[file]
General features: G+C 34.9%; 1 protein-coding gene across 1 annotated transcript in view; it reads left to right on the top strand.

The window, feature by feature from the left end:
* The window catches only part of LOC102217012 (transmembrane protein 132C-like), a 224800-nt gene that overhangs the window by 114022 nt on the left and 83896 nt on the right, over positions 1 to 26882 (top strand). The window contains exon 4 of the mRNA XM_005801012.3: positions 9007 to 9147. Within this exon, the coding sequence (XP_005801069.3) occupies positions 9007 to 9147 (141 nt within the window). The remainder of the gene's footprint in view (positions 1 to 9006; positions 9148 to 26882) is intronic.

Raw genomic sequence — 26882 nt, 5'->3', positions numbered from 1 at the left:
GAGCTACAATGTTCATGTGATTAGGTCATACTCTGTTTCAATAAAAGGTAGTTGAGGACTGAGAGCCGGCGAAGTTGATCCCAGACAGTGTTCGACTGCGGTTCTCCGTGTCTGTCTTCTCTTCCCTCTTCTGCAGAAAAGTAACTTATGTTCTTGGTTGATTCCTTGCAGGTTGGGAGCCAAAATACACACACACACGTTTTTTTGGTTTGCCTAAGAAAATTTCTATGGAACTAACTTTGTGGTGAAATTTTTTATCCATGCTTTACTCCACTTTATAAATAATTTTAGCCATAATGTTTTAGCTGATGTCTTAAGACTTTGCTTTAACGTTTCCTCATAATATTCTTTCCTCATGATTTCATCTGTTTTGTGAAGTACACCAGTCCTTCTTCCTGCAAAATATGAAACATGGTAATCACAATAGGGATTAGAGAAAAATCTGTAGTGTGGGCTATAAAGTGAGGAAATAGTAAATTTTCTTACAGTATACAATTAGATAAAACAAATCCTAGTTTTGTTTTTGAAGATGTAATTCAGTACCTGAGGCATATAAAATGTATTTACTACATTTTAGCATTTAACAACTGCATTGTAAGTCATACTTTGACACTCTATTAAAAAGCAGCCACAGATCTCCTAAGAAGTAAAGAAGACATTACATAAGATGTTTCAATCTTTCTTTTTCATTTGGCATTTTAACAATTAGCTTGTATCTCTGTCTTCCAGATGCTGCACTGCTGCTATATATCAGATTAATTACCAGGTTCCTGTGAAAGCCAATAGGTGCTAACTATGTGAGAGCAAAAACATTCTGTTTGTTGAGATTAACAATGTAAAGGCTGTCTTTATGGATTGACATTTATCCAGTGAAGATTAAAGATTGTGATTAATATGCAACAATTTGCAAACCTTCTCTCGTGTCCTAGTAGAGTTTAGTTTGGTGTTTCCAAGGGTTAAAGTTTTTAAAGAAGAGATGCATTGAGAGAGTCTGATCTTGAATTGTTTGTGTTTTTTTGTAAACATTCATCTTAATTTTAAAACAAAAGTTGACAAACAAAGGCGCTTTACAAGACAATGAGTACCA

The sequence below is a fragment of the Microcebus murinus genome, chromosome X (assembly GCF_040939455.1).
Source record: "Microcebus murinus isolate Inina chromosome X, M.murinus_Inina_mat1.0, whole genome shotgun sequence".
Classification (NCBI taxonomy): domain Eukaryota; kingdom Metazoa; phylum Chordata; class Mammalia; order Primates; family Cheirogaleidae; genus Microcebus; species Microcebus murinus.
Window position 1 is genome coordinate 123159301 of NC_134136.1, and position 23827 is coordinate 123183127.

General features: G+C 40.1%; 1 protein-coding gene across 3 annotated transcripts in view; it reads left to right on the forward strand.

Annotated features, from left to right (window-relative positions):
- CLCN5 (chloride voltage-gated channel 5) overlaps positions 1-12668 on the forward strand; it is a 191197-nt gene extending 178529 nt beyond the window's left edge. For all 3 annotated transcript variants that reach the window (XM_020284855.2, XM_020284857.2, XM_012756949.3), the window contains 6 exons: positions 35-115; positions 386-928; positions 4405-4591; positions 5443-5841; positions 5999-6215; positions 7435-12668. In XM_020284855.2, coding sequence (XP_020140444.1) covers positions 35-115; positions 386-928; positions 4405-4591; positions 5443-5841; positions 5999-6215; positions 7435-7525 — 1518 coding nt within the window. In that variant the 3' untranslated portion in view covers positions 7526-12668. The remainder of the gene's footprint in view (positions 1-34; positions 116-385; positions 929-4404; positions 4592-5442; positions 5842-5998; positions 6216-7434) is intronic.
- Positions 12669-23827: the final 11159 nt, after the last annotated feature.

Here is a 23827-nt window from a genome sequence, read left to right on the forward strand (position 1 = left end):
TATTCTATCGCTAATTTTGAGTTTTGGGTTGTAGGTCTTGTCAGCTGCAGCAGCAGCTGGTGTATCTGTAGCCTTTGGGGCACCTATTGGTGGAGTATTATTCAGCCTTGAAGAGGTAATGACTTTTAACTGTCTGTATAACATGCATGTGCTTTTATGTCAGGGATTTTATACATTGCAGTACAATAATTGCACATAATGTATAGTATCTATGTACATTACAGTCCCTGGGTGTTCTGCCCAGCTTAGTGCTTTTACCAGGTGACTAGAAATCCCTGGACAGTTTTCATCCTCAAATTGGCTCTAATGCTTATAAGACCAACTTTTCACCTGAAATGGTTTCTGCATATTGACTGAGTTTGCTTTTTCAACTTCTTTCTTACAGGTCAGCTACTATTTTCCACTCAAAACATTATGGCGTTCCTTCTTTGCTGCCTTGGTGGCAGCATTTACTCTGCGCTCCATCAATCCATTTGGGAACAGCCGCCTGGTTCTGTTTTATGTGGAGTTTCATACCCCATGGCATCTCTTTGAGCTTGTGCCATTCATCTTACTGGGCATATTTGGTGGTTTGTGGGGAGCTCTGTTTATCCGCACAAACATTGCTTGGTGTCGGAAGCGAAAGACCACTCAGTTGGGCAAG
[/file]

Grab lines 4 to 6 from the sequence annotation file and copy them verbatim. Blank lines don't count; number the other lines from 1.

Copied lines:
Raw genomic sequence — 26882 nt, 5'->3', positions numbered from 1 at the left:
GAGCTACAATGTTCATGTGATTAGGTCATACTCTGTTTCAATAAAAGGTAGTTGAGGACTGAGAGCCGGCGAAGTTGATCCCAGACAGTGTTCGACTGCGGTTCTCCGTGTCTGTCTTCTCTTCCCTCTTCTGCAGAAAAGTAACTTATGTTCTTGGTTGATTCCTTGCAGGTTGGGAGCCAAAATACACACACACACGTTTTTTTGGTTTGCCTAAGAAAATTTCTATGGAACTAACTTTGTGGTGAAATTTTTTATCCATGCTTTACTCCACTTTATAAATAATTTTAGCCATAATGTTTTAGCTGATGTCTTAAGACTTTGCTTTAACGTTTCCTCATAATATTCTTTCCTCATGATTTCATCTGTTTTGTGAAGTACACCAGTCCTTCTTCCTGCAAAATATGAAACATGGTAATCACAATAGGGATTAGAGAAAAATCTGTAGTGTGGGCTATAAAGTGAGGAAATAGTAAATTTTCTTACAGTATACAATTAGATAAAACAAATCCTAGTTTTGTTTTTGAAGATGTAATTCAGTACCTGAGGCATATAAAATGTATTTACTACATTTTAGCATTTAACAACTGCATTGTAAGTCATACTTTGACACTCTATTAAAAAGCAGCCACAGATCTCCTAAGAAGTAAAGAAGACATTACATAAGATGTTTCAATCTTTCTTTTTCATTTGGCATTTTAACAATTAGCTTGTATCTCTGTCTTCCAGATGCTGCACTGCTGCTATATATCAGATTAATTACCAGGTTCCTGTGAAAGCCAATAGGTGCTAACTATGTGAGAGCAAAAACATTCTGTTTGTTGAGATTAACAATGTAAAGGCTGTCTTTATGGATTGACATTTATCCAGTGAAGATTAAAGATTGTGATTAATATGCAACAATTTGCAAACCTTCTCTCGTGTCCTAGTAGAGTTTAGTTTGGTGTTTCCAAGGGTTAAAGTTTTTAAAGAAGAGATGCATTGAGAGAGTCTGATCTTGAATTGTTTGTGTTTTTTTGTAAACATTCATCTTAATTTTAAAACAAAAGTTGACAAACAAAGGCGCTTTACAAGACAATGAGTACCA

The sequence below is a fragment of the Microcebus murinus genome, chromosome X (assembly GCF_040939455.1).